In the last couple of decades, law enforcement and intelligence agencies have been quite successful in disrupting various terrorist and organized crime groups by going after their financing. That’s one of the key methods the U.S. government used in attacking al Qaeda after 9/11 and the FBI and DEA have employed the same strategy for years in narcotics investigations. Now we’re beginning to see the same strategy applied to anti-cybercrime operations.
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In the aftermath of the election, many people in the security and privacy communities have expressed renewed concerns about the possibility the federal government might again try to implement backdoors or otherwise weaken encryption. It will likely be months before we see any movement on that front, but for now, a new report from the European Union’s information security agency says in no uncertain terms that backdoored encryption is bad for users and undermines the security of the network for everyone.
There are an unknowable number of significant organized cybercrime rings operating at any given time, so when one of them falls, it’s easy to gloss over it. But in recent days, law enforcement officials on two continents took down a group that was responsible for hundreds of millions of dollars in losses in the last couple of years and was operating one of the larger phishing and malware infrastructures ever seen.
While most of America was emerging from a tryptophan-induced coma on Friday morning, the security team at San Francisco’s Municipal Transportation Agency was waking up to find that ransomware had infected hundreds of the organization’s computers.
It’s the most painful time of the year, when millions of us go home for the holidays and get accosted by relatives desperate for tech support. Our civilian brethren are going to be looking for advice about security and privacy, and, this year, perhaps more than any other in recent memory, it’s vital that we get the right information to them.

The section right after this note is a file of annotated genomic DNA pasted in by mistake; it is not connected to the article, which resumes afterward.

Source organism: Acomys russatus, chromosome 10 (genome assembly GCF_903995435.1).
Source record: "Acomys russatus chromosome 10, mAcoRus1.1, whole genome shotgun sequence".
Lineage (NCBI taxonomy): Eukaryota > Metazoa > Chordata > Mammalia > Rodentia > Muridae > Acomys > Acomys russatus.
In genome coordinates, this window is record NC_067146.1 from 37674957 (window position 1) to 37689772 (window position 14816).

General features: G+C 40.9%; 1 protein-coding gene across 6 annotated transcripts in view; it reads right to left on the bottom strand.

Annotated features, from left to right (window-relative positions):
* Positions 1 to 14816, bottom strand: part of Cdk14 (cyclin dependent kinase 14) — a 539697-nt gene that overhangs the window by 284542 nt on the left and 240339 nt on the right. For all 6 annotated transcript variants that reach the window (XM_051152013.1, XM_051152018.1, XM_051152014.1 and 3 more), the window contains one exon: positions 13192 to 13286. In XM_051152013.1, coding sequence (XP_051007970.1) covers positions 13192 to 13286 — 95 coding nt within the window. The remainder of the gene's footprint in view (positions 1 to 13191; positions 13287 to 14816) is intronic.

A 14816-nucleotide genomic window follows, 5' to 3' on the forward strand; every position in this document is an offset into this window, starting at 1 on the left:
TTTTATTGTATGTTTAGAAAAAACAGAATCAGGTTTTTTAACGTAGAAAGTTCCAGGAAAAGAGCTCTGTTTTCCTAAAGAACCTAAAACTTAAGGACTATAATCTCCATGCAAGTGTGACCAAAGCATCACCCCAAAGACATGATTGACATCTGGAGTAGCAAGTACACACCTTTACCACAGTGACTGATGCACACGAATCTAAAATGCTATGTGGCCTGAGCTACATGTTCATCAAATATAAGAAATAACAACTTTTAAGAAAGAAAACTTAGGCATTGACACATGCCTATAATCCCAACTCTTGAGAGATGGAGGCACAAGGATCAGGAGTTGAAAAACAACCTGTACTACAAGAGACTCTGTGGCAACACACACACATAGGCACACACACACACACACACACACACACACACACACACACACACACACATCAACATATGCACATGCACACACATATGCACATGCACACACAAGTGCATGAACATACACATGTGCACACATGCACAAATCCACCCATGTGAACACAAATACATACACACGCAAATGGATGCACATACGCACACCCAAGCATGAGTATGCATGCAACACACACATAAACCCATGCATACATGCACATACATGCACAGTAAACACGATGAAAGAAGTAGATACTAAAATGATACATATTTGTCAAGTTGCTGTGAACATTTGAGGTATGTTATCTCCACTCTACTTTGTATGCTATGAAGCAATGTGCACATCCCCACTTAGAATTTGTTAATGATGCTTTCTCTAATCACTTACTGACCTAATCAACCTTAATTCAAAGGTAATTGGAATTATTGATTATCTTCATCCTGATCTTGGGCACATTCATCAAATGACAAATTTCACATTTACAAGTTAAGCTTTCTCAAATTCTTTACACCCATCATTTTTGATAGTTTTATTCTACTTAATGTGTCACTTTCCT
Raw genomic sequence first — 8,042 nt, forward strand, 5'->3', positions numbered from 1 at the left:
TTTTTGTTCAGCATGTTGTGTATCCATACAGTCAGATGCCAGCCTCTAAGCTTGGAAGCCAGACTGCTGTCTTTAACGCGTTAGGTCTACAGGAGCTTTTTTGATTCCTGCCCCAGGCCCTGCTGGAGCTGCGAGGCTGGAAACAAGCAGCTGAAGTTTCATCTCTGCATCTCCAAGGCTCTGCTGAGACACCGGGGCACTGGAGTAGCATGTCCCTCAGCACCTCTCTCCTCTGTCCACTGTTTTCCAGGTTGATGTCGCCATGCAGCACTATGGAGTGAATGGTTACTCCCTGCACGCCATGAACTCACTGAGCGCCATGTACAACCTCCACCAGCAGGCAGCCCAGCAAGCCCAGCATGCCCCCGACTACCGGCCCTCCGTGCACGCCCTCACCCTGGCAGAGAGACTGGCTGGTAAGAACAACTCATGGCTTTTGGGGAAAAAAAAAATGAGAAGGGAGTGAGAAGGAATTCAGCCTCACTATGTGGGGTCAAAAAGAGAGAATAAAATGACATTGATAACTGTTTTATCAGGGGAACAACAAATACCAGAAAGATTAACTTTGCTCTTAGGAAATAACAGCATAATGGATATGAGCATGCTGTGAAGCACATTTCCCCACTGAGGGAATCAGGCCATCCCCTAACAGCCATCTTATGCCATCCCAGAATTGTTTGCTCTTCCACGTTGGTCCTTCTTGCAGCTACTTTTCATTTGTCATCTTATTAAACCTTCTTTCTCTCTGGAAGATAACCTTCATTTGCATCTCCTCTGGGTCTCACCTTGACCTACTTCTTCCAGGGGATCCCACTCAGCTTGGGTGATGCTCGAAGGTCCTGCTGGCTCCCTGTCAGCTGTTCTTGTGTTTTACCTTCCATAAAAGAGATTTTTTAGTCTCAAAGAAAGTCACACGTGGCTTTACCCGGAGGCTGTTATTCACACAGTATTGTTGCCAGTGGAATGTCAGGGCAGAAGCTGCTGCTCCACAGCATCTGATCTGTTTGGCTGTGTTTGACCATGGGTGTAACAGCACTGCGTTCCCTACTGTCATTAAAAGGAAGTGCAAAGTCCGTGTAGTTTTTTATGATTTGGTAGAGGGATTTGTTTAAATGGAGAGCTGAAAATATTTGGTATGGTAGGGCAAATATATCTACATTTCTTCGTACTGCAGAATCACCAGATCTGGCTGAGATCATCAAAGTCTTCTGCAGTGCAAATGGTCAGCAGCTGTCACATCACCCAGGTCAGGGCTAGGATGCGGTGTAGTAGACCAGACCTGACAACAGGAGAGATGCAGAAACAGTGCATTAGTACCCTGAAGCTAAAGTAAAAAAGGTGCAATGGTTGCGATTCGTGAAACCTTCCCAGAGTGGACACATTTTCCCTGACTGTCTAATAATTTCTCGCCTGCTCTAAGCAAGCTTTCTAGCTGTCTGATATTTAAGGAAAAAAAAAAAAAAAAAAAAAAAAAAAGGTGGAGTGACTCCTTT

In two weeks, the federal government will gain significant new authority to perform remote searches of devices anywhere in the country, with a single warrant. The new power will go into effect on Dec. 1, and though Congress has the ability to prevent that from happening, it’s looking less and less likely that they will.
The adage that there is nothing new under the sun is especially relevant in the security field. Attacks and the technologies that spring up to defend against them tend to run in cycles, and the recent resurgence of DDoS attacks of various stripes has shown once again that we still don’t have a real handle on how to stop this problem.
There’s a silent battle going on for consumers’ browsing habits, shopping preferences, location data, and other sensitive information. Marketers and technology providers have teamed up to implement advanced tracking systems that can follow users from device to device and around the web, and the vast majority of people have no idea it’s happening.
Things are getting weird out here in IoT security. And that’s saying a lot. Because IoT security, along with being an oxymoron, is also one of the weirder corners of the tech industry right now, and it’s getting weirder by the day. It’s so weird that even Congress is trying to figure out what the hell is going on.
As what is sure to be one of the more contentious presidential elections in recent memory approaches, The Cyber has become one of the dominant talking points for both candidates. Unfortunately, neither candidate seems to have a clear understanding of the basics of information security or a concrete plan for how to address the many security issues facing both consumers and businesses in the United States.